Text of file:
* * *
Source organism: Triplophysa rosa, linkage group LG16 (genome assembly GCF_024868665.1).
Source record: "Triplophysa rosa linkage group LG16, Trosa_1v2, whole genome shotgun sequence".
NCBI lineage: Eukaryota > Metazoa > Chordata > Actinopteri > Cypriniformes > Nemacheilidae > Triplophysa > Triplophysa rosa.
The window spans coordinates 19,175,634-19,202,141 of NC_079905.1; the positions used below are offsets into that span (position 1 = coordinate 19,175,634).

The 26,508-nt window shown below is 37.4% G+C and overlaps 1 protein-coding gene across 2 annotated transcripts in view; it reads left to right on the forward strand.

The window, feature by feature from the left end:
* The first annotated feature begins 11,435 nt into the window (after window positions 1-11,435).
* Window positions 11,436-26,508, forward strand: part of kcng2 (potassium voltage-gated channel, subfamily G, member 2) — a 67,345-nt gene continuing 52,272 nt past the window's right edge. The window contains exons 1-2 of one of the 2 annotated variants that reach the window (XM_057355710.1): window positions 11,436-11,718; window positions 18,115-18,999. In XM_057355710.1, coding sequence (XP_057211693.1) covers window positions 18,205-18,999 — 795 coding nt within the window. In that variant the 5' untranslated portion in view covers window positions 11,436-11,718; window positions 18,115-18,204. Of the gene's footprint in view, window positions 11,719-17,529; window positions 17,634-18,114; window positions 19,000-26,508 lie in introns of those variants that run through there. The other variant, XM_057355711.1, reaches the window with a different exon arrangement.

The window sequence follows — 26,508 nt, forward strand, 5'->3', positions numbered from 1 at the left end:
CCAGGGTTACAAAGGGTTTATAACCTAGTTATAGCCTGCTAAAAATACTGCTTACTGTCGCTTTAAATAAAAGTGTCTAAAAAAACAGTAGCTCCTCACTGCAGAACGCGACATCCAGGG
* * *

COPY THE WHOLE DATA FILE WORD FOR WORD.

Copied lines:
Source organism: Triplophysa rosa, linkage group LG16 (genome assembly GCF_024868665.1).
Source record: "Triplophysa rosa linkage group LG16, Trosa_1v2, whole genome shotgun sequence".
NCBI lineage: Eukaryota > Metazoa > Chordata > Actinopteri > Cypriniformes > Nemacheilidae > Triplophysa > Triplophysa rosa.
The window spans coordinates 19,175,634-19,202,141 of NC_079905.1; the positions used below are offsets into that span (position 1 = coordinate 19,175,634).

The 26,508-nt window shown below is 37.4% G+C and overlaps 1 protein-coding gene across 2 annotated transcripts in view; it reads left to right on the forward strand.

The window, feature by feature from the left end:
* The first annotated feature begins 11,435 nt into the window (after window positions 1-11,435).
* Window positions 11,436-26,508, forward strand: part of kcng2 (potassium voltage-gated channel, subfamily G, member 2) — a 67,345-nt gene continuing 52,272 nt past the window's right edge. The window contains exons 1-2 of one of the 2 annotated variants that reach the window (XM_057355710.1): window positions 11,436-11,718; window positions 18,115-18,999. In XM_057355710.1, coding sequence (XP_057211693.1) covers window positions 18,205-18,999 — 795 coding nt within the window. In that variant the 5' untranslated portion in view covers window positions 11,436-11,718; window positions 18,115-18,204. Of the gene's footprint in view, window positions 11,719-17,529; window positions 17,634-18,114; window positions 19,000-26,508 lie in introns of those variants that run through there. The other variant, XM_057355711.1, reaches the window with a different exon arrangement.

The window sequence follows — 26,508 nt, forward strand, 5'->3', positions numbered from 1 at the left end:
CCAGGGTTACAAAGGGTTTATAACCTAGTTATAGCCTGCTAAAAATACTGCTTACTGTCGCTTTAAATAAAAGTGTCTAAAAAAACAGTAGCTCCTCACTGCAGAACGCGACATCCAGGG